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M. Eby, K. Zickfeld, A. Montenegro, D. Archer, K. J. Meissner, and A. J. Weaver

-down Representation of Interactive Foliage and Flora Including Dynamic vegetation model; Meissner et al. 2003 ). Land carbon fluxes are calculated within MOSES and are allocated to vegetation and soil carbon pools ( Matthews et al. 2004 ). Ocean carbon is simulated by means of an Ocean Carbon-Cycle Model Intercomparison Project type inorganic carbon cycle model and a nutrient–phytoplankton–zooplankton–detritus marine ecosystem model ( Schmittner et al. 2008 ). Sediment processes are represented using an oxic

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Alex S. Gardner, Martin J. Sharp, Roy M. Koerner, Claude Labine, Sarah Boon, Shawn J. Marshall, David O. Burgess, and David Lewis

the major energy fluxes to and from the glacier surface in order to determine the energy available for melt. In either case, spatially distributed modeling is required to capture spatial and temporal patterns of surface melt ( Glover 1999 ; Arnold et al. 2006 ). Such modeling requires accurate downscaling of coarse-resolution temperature fields derived from climate models or reanalysis to produce near-surface air temperature fields with an appropriate spatial resolution. Downscaling can be

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J. Paul Spence, Michael Eby, and Andrew J. Weaver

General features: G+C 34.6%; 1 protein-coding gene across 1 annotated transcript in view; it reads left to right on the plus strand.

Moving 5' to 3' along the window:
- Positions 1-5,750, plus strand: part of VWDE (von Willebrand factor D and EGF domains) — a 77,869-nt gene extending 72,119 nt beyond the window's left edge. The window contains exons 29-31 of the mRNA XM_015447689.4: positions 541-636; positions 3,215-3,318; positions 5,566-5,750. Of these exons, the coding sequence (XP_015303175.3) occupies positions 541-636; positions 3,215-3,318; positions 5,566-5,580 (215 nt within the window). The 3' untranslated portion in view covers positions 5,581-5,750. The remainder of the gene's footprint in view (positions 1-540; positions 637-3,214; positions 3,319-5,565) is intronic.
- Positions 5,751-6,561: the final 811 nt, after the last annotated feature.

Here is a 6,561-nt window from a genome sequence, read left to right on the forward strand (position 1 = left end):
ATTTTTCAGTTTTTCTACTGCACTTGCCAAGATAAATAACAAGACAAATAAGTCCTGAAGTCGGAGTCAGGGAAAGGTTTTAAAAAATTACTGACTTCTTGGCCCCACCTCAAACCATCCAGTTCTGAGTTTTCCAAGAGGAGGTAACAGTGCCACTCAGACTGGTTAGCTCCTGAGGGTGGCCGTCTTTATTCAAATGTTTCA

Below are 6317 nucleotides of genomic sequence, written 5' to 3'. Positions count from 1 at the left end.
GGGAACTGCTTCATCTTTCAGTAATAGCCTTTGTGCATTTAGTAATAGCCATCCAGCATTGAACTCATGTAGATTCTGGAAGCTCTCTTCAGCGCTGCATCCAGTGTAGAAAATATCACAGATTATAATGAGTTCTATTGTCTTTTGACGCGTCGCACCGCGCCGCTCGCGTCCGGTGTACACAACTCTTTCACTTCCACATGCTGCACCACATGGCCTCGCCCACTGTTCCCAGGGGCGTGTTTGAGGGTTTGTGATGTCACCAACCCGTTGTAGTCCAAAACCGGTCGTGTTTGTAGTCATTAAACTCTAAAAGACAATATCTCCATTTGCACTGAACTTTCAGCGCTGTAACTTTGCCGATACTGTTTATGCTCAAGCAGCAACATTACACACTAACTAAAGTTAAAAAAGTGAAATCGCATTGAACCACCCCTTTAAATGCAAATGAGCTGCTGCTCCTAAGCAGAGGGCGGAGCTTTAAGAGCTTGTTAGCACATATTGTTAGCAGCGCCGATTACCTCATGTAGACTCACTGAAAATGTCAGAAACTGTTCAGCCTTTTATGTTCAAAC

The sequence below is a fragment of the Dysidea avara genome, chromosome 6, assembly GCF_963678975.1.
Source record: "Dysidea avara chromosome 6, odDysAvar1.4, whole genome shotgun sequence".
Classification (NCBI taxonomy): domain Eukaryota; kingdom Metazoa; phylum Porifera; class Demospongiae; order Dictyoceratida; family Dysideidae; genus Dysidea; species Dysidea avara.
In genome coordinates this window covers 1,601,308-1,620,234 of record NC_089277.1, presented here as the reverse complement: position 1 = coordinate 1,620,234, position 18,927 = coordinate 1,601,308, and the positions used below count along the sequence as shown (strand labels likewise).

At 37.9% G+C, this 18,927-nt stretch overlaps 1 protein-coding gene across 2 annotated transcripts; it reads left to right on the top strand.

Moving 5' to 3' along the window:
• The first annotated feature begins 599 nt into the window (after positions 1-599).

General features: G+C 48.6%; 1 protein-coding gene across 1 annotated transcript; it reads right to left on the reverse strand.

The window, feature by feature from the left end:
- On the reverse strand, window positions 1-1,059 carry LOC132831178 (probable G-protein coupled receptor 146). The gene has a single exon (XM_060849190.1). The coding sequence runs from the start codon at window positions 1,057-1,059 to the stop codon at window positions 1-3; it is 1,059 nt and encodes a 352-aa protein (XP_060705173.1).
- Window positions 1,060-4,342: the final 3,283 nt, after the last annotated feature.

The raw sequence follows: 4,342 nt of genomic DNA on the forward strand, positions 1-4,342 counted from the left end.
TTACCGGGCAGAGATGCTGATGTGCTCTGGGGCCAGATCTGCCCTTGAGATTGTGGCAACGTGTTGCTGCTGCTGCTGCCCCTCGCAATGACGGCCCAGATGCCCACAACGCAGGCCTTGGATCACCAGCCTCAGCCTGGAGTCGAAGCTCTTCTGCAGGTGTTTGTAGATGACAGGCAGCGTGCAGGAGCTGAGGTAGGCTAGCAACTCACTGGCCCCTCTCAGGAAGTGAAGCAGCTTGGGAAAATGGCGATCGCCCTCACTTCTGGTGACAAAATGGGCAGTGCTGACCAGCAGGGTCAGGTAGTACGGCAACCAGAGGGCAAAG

, an increased freshwater flux creates more stably stratified surface water, which reduces deep water formation and its concomitant meridional heat transport, producing a cooling of Northern Hemisphere climate. Because the deep ocean requires centuries to millennia to reach a thermodynamic equilibrium ( Broecker 1991 ), computational constraints have historically limited the horizontal resolution of models used in previous studies to greater than 1° (latitude) × 1° (longitude). A number of

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Shawn J. Marshall and Martin J. Sharp

snow and ice melt as a function of air temperature ( Reeh 1991 ; Braithwaite 1995 ). Temperature-index models capitalize on the fact that air temperature is a strong indicator of net radiative and sensible heat energy available for melting ( Ohmura 2001 ). These models are widely used for mass balance calculations in ice sheet studies ( Letréguilly et al. 1991 ; Huybrechts et al. 1991 ; Pollard and Thompson 1997 ; Fabre et al. 1996 ; Huybrechts 2000; Hanna et al. 2005 ). Meltwater generated

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